A week from today, Ontario’s new Progressive Conservative government will table its very first budget. The government has made a commitment to confront the deficit, and to do that, they will make difficult choices about where to focus resources.
We will watch this announcement with keen interest. United Way is the second-largest funder of community and social services in Ottawa and within the province, after government. Across the board, government resources have been contracting for some time now, and Canadian philanthropy has also undergone tremendous change in recent years.
So how do you continue to make positive social change in an environment where traditional sources of funding are getting tighter?
You get smarter.
United Way Ottawa relies on evidence and results to inform our decision-making.
We know we cannot afford to invest in programs, services or initiatives that don’t deliver measurable results. We work closely with our community partners, and together we set goals and share evaluation tools to measure our progress.
United Way Ottawa targets social issues “upstream.”
We know the earlier we intervene, the sooner we can stop challenges from evolving and worsening – and the less expensive it will be overall. For example:
- For every dollar invested in early years programming, we save up to $9 in future spending on the health and criminal justice systems.
- It is far less expensive to support a senior to age well in their own home, where they want to be, than to support them in long-term care facilities or hospital hallways.
- It is more expensive to maintain homelessness than it is to provide individuals with supportive and affordable housing options.
- Helping a young person confront their mental health and addiction challenges is shown to be far more successful than allowing these struggles to grow into life-long afflictions.
Quick cuts today will be tomorrow’s expensive problems.
United Way Ottawa supports multiple pathways out of poverty.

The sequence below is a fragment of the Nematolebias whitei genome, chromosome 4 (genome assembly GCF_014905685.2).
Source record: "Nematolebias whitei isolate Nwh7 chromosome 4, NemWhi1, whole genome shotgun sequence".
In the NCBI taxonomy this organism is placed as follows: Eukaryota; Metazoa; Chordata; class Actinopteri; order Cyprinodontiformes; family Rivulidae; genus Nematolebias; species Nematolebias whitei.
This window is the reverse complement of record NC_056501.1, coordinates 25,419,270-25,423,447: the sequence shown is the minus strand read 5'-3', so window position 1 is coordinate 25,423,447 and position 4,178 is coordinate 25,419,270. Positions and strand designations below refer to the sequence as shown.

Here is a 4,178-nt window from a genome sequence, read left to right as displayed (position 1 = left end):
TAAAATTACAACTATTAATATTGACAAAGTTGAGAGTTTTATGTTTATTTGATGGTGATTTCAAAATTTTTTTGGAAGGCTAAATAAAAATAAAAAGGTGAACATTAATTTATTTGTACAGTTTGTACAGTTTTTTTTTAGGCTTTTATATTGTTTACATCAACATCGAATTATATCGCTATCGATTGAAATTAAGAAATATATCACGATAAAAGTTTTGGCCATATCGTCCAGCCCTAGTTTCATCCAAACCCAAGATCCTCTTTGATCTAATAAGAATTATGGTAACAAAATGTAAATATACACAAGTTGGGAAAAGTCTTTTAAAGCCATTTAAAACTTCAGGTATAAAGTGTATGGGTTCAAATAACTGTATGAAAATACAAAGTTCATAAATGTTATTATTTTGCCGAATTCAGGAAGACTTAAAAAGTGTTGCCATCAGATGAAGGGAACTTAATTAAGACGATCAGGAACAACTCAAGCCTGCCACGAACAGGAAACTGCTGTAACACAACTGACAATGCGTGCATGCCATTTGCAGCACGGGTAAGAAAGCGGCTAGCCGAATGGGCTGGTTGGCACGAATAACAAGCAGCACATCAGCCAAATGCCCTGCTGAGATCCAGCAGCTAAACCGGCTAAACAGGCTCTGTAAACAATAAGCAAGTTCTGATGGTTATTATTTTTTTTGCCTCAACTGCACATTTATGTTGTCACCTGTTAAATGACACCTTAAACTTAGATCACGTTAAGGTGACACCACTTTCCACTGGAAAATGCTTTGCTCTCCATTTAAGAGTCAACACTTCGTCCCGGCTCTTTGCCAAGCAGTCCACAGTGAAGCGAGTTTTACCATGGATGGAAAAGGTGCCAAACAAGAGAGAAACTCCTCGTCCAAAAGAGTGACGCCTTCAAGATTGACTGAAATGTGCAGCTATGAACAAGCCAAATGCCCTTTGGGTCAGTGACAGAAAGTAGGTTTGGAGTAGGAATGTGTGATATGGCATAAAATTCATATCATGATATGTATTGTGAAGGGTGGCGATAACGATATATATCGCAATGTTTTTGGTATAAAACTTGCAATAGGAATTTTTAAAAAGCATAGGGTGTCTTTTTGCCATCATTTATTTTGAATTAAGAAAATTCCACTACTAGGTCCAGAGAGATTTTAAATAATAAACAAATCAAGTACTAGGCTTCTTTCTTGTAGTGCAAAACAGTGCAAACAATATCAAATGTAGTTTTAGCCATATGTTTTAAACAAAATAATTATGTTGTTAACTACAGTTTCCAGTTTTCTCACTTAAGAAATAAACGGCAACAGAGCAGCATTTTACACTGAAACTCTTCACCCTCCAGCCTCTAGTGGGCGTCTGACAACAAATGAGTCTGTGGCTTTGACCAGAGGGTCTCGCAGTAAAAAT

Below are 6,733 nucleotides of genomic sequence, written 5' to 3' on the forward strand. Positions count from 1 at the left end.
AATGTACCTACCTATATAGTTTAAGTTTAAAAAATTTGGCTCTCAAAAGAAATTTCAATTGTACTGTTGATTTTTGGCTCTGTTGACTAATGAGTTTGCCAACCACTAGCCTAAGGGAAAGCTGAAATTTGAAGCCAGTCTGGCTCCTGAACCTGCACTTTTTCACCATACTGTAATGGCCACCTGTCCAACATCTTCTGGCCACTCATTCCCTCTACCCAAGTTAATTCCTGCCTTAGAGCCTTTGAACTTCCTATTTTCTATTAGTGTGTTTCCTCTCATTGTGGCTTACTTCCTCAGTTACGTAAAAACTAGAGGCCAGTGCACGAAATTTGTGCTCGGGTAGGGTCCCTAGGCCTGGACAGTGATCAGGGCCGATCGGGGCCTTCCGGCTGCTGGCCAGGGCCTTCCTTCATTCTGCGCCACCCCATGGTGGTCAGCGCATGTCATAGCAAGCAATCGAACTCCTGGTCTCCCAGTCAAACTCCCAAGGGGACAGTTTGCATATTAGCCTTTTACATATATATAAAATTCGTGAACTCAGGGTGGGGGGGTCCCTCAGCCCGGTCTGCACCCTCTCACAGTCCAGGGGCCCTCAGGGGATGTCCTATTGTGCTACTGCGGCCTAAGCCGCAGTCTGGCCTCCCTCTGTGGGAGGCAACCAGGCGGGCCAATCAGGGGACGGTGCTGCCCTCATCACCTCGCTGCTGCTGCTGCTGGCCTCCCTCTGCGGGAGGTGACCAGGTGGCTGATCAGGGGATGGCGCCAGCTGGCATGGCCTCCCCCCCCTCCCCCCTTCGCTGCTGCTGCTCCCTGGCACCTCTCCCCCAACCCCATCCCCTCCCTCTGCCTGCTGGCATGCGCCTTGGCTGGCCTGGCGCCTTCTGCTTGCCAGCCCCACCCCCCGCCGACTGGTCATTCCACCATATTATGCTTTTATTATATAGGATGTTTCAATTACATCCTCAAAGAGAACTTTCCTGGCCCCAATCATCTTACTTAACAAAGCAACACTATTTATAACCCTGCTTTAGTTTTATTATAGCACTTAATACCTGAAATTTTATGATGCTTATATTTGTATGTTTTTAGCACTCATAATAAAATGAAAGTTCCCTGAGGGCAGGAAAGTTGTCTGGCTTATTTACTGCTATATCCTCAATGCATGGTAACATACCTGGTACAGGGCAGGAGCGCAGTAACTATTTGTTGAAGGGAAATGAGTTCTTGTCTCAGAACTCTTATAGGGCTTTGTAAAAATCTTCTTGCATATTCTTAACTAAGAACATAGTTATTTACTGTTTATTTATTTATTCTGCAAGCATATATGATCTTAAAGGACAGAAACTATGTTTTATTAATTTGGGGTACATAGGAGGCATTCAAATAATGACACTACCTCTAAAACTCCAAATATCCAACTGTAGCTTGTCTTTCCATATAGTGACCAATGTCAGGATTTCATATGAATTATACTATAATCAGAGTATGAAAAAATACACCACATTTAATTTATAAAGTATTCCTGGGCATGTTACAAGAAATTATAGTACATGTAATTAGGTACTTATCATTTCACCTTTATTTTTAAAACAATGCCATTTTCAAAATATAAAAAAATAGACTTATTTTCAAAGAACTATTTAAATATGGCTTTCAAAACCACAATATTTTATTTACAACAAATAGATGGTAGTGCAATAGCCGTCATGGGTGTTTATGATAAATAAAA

Certain groups – like people with disabilities, immigrants, visible minorities, women, and Indigenous peoples – are often sidelined in today’s job market and across other systems. As a province, we can’t afford this. Not only are these people excluded socially and struggle harder to live, they are less able to contribute to our tax base and economy.
Moreover, Ottawa’s employers are already feeling the talent crunch that is projected to widen more and more rapidly. If the barriers that currently exist were easy to cross, we would have crossed them already. We need more coordinated action to match our excluded job seekers with local employers. We’ve started to lead the way with our Employment Accessibility Resource Network, and Hire Immigrants Ottawa.
United Way Ottawa sees a role for businesses.
Making positive social investments cannot and should not be the job of government or philanthropy alone. It is in the interest of Ottawa’s business community to play a more significant role. Government can help by encouraging Ottawa’s social enterprise sector to grow, attaching Community Benefit agreements to provincial infrastructure spending, creating incentives for social procurement adopters, and supporting communities – urban and rural – to develop inclusive economic development plans that allow as many people as possible to contribute to and benefit from Ontario’s prosperity.
When the Ontario government tables its first budget next week, they will do so with the goal of addressing the deficit. We hope the government recognizes that cost-effectiveness does not have to be at odds with goals of social justice. Seeing them as separate objectives often keeps us from achieving better results for everyone.
In our experience, smart social investments are the best way to ensure our collective economic prosperity, and a better quality of life for all Ontarians.
By Rhonda Bradley
Senior Advisor, Public Affairs at United Way Ottawa